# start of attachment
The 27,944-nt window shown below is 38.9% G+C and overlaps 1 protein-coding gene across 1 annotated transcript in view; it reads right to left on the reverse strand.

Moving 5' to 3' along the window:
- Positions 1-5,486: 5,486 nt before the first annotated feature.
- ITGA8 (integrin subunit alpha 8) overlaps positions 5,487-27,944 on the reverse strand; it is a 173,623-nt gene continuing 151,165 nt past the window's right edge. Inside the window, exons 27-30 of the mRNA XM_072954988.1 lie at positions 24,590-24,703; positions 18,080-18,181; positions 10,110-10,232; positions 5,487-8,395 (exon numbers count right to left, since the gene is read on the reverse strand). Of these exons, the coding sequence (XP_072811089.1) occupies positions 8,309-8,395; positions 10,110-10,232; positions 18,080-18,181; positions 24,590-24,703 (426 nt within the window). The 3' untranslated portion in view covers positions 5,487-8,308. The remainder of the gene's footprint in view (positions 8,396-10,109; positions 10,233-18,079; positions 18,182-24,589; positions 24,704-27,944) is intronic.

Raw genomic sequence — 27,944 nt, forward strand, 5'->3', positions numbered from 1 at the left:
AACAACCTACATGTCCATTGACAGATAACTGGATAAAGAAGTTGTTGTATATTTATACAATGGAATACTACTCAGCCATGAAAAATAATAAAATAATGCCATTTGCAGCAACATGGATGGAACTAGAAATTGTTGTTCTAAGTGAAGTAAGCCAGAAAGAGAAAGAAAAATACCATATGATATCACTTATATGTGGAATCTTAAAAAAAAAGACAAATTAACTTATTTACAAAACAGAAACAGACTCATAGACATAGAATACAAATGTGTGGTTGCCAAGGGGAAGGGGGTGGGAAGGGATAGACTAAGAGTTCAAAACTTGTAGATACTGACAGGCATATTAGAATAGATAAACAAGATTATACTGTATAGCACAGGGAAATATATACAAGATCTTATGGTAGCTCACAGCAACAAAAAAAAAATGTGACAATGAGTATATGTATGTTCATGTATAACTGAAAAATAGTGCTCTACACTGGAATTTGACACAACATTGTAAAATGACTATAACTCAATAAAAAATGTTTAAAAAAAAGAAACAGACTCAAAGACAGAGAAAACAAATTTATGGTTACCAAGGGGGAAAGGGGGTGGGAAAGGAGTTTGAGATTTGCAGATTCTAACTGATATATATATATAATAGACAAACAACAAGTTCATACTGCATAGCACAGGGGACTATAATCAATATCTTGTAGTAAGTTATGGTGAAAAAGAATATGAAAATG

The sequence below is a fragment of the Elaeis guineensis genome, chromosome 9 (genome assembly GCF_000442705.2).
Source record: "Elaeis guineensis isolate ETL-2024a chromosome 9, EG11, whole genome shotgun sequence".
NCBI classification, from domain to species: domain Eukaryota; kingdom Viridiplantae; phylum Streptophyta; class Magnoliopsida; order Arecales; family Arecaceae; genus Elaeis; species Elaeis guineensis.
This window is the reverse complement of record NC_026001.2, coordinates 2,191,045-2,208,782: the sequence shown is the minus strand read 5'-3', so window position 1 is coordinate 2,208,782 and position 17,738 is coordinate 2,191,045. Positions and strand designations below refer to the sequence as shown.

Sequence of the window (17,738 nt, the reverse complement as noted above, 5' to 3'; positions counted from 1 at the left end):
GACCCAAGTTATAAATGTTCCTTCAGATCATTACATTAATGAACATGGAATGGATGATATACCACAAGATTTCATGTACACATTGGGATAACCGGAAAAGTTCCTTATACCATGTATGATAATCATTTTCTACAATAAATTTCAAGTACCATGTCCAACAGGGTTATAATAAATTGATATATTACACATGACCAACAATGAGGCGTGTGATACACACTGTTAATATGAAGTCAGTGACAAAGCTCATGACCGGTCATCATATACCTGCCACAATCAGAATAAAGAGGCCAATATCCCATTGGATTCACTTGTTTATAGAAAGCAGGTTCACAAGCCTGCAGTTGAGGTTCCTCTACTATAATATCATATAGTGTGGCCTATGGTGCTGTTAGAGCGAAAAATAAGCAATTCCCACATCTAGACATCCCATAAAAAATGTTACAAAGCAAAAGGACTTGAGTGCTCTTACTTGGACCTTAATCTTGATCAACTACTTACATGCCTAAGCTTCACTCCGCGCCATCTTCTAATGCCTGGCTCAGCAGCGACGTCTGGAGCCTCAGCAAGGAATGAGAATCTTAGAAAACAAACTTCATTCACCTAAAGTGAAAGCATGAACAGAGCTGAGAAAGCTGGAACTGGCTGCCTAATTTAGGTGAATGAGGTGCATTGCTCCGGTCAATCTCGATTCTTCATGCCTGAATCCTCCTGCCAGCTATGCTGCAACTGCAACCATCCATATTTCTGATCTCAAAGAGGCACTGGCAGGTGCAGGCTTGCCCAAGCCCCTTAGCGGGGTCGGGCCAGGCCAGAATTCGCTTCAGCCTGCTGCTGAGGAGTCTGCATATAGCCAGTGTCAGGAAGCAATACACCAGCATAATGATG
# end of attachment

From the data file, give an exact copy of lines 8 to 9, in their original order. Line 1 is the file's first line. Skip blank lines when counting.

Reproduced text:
Source record: "Elaeis guineensis isolate ETL-2024a chromosome 9, EG11, whole genome shotgun sequence".
NCBI classification, from domain to species: domain Eukaryota; kingdom Viridiplantae; phylum Streptophyta; class Magnoliopsida; order Arecales; family Arecaceae; genus Elaeis; species Elaeis guineensis.